Overall, transit times are longer nowadays. Ehrhorn said there have been bottlenecks in Türkiye, Georgia and Azerbaijan and on the ferries that cross the Caspian Sea. To make matters worse, in response to the recent Kerch Bridge bombing, the Russian authorities immediately and indefinitely closed navigation in the Azov Sea to commercial shipping. Charnock pointed out: “For certain oversized cargoes, there are no alternative routes.”

Despite the disruption to logistics, Azamat Izteleuov, regional sales manager Central Asia at crane and heavy lift services provider Sarens, is confident that balance will be restored. “The economy always tends to gravitate back to an equilibrium,” he said.

Sarens has certainly been busy in the region. In recent years it deployed seven cranes to perform lifts at a Tashkent city power plant project, completing additional jacking and skidding work to help the client install generators; offloaded and transported 21 heavy and out-of-gauge components from KCOI port in Kazakhstan to Tashkent for the Uzbekistan natural gas conversion power plant; and moved 37 oversized tanks from KCOI port to the Karabatan integrated gas chemical complex near Atyrau.

“Despite its length and cost, we manage substantial freight through this [chinese] corridor”- Siddique Khan, Globalink Logistics

Slow period for heavy transporters

Overall, said Ehrhorn: “Since Blue Water finished the Tengizchevroil TCO project [in Kazakhstan] two or three years ago, oil and gas projects have dropped so it has been a fairly slow period – and the conflict in Ukraine has not helped.”

However, there are some new developments in the oil and gas business. “Things are starting to pick up and we are doing preparation, route studies and cost estimates for alternative routes – mainly from Türkiye through Georgia to Azerbaijan but also from China to Kazakhstan, Uzbekistan and Azerbaijan,” he said. Big moves for these oil and gas projects will probably start to take place two to three years from now.

Absheron gasfield

Recently, TotalEnergies and State Oil Company of the Republic of Azerbaijan (SOCAR) started production at the first phase of development of the Absheron gas and condensate field in the Caspian Sea, around 100 km southeast of Baku.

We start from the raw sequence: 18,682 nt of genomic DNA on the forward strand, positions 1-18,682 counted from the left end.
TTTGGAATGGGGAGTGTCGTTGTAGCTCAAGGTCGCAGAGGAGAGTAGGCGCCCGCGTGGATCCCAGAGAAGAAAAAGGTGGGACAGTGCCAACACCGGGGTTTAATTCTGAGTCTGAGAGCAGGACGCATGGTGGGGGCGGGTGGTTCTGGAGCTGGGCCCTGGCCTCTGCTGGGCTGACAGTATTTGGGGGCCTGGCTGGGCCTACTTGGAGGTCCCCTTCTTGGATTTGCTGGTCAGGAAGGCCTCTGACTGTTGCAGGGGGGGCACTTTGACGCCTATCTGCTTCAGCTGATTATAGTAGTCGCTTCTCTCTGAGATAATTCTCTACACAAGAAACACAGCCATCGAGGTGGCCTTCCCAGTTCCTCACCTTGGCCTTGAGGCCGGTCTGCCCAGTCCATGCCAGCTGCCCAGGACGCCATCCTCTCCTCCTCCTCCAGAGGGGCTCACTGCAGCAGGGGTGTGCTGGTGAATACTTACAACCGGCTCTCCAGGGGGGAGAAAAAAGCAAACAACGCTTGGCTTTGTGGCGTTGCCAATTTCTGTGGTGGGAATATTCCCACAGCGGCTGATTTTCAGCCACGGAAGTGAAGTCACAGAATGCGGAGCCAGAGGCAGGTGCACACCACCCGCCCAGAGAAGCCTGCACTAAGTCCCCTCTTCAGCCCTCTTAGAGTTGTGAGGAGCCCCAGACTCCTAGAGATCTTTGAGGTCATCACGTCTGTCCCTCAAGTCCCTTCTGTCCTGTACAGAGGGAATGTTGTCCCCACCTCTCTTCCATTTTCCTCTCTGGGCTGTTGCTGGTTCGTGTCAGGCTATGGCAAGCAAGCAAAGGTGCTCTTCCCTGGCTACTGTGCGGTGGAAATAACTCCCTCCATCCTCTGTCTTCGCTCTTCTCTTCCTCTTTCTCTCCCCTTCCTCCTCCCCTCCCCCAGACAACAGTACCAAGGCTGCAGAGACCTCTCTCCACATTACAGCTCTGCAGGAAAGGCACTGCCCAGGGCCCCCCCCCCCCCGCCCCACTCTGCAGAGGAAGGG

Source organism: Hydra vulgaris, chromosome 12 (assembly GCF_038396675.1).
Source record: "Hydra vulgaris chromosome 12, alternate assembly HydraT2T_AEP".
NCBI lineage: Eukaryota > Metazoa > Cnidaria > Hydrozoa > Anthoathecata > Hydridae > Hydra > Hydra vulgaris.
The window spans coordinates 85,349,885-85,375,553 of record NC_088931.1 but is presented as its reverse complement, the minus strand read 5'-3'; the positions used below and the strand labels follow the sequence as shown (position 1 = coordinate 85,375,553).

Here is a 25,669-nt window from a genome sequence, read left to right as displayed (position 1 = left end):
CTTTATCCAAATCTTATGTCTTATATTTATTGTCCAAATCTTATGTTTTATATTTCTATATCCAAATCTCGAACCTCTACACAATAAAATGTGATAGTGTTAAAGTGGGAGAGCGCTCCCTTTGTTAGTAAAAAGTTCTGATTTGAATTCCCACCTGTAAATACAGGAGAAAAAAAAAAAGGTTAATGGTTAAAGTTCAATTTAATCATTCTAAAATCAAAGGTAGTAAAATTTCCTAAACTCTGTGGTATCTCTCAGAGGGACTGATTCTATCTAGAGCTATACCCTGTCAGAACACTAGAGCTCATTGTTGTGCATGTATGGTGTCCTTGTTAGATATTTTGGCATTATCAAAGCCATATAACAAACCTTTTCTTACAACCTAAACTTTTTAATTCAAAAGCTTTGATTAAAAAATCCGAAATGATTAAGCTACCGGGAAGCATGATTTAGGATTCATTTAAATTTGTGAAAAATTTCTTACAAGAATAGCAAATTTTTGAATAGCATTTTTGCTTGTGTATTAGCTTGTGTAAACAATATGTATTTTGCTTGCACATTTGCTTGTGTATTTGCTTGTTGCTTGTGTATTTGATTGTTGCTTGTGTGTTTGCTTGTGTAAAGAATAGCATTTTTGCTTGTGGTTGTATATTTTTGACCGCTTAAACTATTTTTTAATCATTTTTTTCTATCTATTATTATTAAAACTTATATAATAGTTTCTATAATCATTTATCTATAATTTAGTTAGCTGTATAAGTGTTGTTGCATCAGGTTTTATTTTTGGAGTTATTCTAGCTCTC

“This first phase connects a subsea production well to a new gas processing platform, itself linked to SOCAR’s existing facilities in Oil Rocks,” a statement said. The project is operated by JOCAP (Joint Operating Company of Absheron Petroleum) and the gas will be sold on the domestic market in Azerbaijan. At the time of writing, Abu Dhabi National Oil Company had just bought a 30 percent stake in the Absheron field; SOCAR and TotalEnergies each hold 35 percent.

While oil and gas activity has been fairly quiet, there has been a surge in the renewable energy business. Globalink, for instance, has completed several large-scale solar power projects in Kazakhstan and Uzbekistan. The company also has wind energy projects in the pipeline and has been contributing to a hydropower project in Tajikistan. The recent completion of another phase of the Central Asia-South Asia power transmission line project emphasises the growing significance of the region as a source of sustainable energy and materials.


“Things are starting to pick up and we are doing preperation, route studies and cost estimates for alternative routes - mainly  from Türkiye through Georgia to Azerbaijan”- Peter Ehrhorn, Blue Water Shipping

Other recent projects to which Globalink has contributed include managing Uzbekistan’s largest gas-powered power plant and transporting thousands of tonnes of project freight, including super-heavy turbines weighing up to 575 tonnes each.